FORT WAYNE, Ind. (Fort Wayne's NBC) - A Fort Wayne officer is using his life experiences to help bring the community together.
During the downtown protests in late May and early June in Fort Wayne, officers with the Fort Wayne Police Department gathered in front of the Allen County Courthouse to talk with protesters.
However, there was one officer who was getting a lot of attention.
Fort Wayne's NBC News captured the photo of an officer talking with protesters that was shared hundreds of times on social media.
Who is the man? Officer James Payne.
There's a reason why Officer Payne was getting a lot of support.
When he's not working, he's giving back to the community as a referee, umpire, and mentor during his spare time.
Fort Wayne's NBC News sat down and talked with Payne one-on-one to learn about his personal story of why he wanted to become an officer, and why he is so involved within the community.
At the age of 12, Payne told Fort Wayne's NBC News that a few white high school kids would chase him and cousins home from school in Kentucky.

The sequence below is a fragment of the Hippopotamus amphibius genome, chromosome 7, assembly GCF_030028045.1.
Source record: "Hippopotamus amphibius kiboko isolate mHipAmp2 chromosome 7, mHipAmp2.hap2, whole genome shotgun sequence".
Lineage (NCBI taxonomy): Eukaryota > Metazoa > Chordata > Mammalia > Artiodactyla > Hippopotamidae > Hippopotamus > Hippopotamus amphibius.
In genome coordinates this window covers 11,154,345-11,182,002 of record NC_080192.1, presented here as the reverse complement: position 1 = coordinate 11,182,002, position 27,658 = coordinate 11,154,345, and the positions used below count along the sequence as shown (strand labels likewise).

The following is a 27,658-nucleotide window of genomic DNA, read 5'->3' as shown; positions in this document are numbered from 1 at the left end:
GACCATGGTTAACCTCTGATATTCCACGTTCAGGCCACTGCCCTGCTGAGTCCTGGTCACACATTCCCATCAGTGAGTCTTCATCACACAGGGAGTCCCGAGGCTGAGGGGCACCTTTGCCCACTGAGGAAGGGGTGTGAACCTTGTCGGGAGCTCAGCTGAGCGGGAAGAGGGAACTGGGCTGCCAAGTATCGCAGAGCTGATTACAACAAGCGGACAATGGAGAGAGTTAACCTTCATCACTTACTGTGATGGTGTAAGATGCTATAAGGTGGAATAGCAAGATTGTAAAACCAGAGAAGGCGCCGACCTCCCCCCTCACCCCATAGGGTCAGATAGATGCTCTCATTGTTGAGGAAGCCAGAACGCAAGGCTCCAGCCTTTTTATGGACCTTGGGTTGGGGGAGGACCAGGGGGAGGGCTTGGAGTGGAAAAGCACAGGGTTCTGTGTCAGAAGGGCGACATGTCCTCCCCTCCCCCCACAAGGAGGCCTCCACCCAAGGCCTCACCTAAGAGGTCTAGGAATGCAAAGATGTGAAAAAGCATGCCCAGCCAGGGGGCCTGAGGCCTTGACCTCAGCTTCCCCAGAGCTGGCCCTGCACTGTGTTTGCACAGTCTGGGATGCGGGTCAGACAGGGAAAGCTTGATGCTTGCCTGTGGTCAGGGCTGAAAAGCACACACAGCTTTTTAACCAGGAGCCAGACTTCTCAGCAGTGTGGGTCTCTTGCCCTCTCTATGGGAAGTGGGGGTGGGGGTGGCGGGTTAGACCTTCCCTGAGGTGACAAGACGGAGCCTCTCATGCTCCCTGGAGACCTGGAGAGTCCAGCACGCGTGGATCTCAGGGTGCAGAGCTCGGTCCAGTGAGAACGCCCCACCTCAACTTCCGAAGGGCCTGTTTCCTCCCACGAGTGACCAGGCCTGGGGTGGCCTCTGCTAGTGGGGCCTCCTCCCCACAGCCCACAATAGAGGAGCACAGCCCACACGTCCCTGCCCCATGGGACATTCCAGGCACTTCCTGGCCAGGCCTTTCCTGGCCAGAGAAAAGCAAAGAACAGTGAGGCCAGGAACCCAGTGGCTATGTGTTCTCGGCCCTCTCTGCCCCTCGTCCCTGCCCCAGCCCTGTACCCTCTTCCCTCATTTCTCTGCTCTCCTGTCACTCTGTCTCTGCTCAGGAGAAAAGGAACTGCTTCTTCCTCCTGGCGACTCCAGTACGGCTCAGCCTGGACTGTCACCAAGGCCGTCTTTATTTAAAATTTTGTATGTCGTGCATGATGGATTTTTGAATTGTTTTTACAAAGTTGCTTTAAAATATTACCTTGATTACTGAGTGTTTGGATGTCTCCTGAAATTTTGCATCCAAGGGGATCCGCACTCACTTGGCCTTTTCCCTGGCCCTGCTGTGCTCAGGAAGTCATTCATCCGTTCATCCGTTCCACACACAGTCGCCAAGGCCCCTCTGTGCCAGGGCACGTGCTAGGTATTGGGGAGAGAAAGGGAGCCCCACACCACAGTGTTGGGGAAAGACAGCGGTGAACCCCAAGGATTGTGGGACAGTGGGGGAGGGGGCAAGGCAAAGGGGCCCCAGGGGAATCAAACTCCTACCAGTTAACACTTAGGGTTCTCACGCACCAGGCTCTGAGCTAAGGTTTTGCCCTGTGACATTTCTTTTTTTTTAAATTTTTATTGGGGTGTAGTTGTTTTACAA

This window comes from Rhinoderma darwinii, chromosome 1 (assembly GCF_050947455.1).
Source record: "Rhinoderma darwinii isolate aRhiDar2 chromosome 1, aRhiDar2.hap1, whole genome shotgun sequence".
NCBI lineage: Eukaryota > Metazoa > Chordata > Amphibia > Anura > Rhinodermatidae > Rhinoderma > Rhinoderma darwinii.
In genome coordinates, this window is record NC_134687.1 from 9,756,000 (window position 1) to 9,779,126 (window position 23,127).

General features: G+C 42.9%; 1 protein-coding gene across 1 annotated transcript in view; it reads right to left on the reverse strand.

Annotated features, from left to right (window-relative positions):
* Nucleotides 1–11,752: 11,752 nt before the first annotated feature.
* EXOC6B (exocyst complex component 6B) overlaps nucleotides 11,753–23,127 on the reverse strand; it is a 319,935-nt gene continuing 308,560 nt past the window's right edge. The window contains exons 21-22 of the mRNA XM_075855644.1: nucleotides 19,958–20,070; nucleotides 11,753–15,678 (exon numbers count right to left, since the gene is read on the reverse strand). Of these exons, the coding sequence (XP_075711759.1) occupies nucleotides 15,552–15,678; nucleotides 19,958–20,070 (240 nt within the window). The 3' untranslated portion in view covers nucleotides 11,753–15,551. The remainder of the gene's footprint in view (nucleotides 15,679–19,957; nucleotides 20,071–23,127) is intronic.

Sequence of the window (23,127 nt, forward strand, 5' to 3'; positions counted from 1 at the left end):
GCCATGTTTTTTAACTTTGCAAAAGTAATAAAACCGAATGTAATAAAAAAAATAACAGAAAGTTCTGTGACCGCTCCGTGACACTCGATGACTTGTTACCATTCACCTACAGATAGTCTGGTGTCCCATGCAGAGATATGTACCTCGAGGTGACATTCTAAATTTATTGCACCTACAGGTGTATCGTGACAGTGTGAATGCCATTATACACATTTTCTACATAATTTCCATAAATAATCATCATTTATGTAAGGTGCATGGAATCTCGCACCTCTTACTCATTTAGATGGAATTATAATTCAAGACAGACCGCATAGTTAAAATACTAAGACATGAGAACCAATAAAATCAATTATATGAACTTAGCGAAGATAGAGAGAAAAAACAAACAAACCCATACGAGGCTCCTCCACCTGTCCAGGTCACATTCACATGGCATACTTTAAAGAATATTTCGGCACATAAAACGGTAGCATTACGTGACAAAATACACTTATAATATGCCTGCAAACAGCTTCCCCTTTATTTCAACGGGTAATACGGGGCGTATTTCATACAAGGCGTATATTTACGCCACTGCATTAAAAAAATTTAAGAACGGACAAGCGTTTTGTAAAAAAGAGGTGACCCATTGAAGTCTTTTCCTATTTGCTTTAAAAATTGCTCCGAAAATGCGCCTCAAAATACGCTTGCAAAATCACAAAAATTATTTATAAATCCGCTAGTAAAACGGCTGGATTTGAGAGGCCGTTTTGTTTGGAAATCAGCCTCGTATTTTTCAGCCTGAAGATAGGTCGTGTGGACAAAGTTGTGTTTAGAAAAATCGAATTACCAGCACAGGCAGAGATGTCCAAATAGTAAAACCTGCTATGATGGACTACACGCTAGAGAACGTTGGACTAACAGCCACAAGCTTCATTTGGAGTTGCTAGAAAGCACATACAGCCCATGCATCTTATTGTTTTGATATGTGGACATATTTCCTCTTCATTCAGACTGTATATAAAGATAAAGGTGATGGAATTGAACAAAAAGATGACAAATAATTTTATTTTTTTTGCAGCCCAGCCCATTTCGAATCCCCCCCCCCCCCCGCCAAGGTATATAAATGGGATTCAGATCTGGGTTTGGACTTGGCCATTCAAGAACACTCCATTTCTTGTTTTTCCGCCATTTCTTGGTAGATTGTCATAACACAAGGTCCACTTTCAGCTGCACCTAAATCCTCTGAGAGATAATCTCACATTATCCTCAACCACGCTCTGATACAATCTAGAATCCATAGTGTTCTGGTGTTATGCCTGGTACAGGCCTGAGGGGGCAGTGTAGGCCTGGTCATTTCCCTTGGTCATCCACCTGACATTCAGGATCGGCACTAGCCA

"We're not doing anything," Payne said. "We're walking home from school."
One day after school, Payne said two officers stepped in when he and his cousin were being chased home from school. Instead of helping, Payne said one officer told him to just go home. Payne said the other officer told him "you need to be chased."
This moment could have shaped Payne's long-term outlook on officers, however, Payne said Murray, Kentucky Police Chief Jeff Lyles reached out to him.
Payne said, "had this officer not came with a positive attitude, then my perspective on police would have been ruined."
He said Lyles listened to him and took him under his wing. A turning point Payne said that inspired him to become an officer.
Payne later attended the University of Louisville where he played football and studied criminal justice.
One Saturday evening, Payne said he and his teammates went out and a fight broke out.
"We were trying to initially break it up," said Payne.
Moments later, Payne said another man walked up to him and held a gun to his face.
"He pulled the trigger and it never fired...I was numb. It was like life stopped as I knew it." Payne said.
Ever since that moment, Payne said he dedicated his life to serving and helping others.
He said, "you don't fight evil with evil. You fight evil with good."
He said he is willing to listen to people of all backgrounds within the community just like the Murray, Kentucky Police Chief did with him back in his hometown.
"So when I put this badge, when I put this vest on, I let them know that's what I stand for," Payne said.